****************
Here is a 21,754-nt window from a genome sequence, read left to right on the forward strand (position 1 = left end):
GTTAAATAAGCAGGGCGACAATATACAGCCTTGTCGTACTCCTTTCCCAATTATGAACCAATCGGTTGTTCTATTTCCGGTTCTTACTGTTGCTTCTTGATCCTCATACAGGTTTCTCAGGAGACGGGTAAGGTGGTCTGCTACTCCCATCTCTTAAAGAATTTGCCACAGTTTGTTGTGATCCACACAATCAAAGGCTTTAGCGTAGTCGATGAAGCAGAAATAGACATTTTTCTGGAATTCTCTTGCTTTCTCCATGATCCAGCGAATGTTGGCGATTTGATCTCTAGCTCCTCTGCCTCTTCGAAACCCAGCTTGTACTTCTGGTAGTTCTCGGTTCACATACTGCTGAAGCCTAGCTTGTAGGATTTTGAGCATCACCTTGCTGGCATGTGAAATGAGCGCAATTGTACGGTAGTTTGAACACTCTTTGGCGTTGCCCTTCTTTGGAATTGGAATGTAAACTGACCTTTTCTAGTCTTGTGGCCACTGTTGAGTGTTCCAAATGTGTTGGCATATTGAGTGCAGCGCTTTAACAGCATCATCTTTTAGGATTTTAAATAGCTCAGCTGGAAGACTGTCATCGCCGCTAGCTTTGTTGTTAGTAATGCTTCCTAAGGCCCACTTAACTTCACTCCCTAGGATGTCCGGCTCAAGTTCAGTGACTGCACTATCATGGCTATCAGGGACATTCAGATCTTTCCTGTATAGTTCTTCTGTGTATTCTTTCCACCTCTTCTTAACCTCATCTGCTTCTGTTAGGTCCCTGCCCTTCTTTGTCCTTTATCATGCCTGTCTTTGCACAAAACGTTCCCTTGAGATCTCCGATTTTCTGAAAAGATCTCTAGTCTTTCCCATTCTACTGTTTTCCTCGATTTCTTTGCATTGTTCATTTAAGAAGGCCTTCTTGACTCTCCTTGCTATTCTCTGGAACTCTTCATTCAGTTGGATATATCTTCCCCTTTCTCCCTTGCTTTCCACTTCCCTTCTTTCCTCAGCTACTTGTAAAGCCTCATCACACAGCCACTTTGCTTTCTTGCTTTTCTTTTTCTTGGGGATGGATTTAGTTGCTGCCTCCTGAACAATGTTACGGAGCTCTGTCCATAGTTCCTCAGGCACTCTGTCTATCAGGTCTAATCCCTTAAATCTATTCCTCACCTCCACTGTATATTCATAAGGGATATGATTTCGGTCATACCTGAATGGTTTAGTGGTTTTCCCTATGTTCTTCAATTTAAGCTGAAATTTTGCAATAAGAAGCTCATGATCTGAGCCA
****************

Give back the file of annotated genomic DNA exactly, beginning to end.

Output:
Here is a 21,754-nt window from a genome sequence, read left to right on the forward strand (position 1 = left end):
GTTAAATAAGCAGGGCGACAATATACAGCCTTGTCGTACTCCTTTCCCAATTATGAACCAATCGGTTGTTCTATTTCCGGTTCTTACTGTTGCTTCTTGATCCTCATACAGGTTTCTCAGGAGACGGGTAAGGTGGTCTGCTACTCCCATCTCTTAAAGAATTTGCCACAGTTTGTTGTGATCCACACAATCAAAGGCTTTAGCGTAGTCGATGAAGCAGAAATAGACATTTTTCTGGAATTCTCTTGCTTTCTCCATGATCCAGCGAATGTTGGCGATTTGATCTCTAGCTCCTCTGCCTCTTCGAAACCCAGCTTGTACTTCTGGTAGTTCTCGGTTCACATACTGCTGAAGCCTAGCTTGTAGGATTTTGAGCATCACCTTGCTGGCATGTGAAATGAGCGCAATTGTACGGTAGTTTGAACACTCTTTGGCGTTGCCCTTCTTTGGAATTGGAATGTAAACTGACCTTTTCTAGTCTTGTGGCCACTGTTGAGTGTTCCAAATGTGTTGGCATATTGAGTGCAGCGCTTTAACAGCATCATCTTTTAGGATTTTAAATAGCTCAGCTGGAAGACTGTCATCGCCGCTAGCTTTGTTGTTAGTAATGCTTCCTAAGGCCCACTTAACTTCACTCCCTAGGATGTCCGGCTCAAGTTCAGTGACTGCACTATCATGGCTATCAGGGACATTCAGATCTTTCCTGTATAGTTCTTCTGTGTATTCTTTCCACCTCTTCTTAACCTCATCTGCTTCTGTTAGGTCCCTGCCCTTCTTTGTCCTTTATCATGCCTGTCTTTGCACAAAACGTTCCCTTGAGATCTCCGATTTTCTGAAAAGATCTCTAGTCTTTCCCATTCTACTGTTTTCCTCGATTTCTTTGCATTGTTCATTTAAGAAGGCCTTCTTGACTCTCCTTGCTATTCTCTGGAACTCTTCATTCAGTTGGATATATCTTCCCCTTTCTCCCTTGCTTTCCACTTCCCTTCTTTCCTCAGCTACTTGTAAAGCCTCATCACACAGCCACTTTGCTTTCTTGCTTTTCTTTTTCTTGGGGATGGATTTAGTTGCTGCCTCCTGAACAATGTTACGGAGCTCTGTCCATAGTTCCTCAGGCACTCTGTCTATCAGGTCTAATCCCTTAAATCTATTCCTCACCTCCACTGTATATTCATAAGGGATATGATTTCGGTCATACCTGAATGGTTTAGTGGTTTTCCCTATGTTCTTCAATTTAAGCTGAAATTTTGCAATAAGAAGCTCATGATCTGAGCCA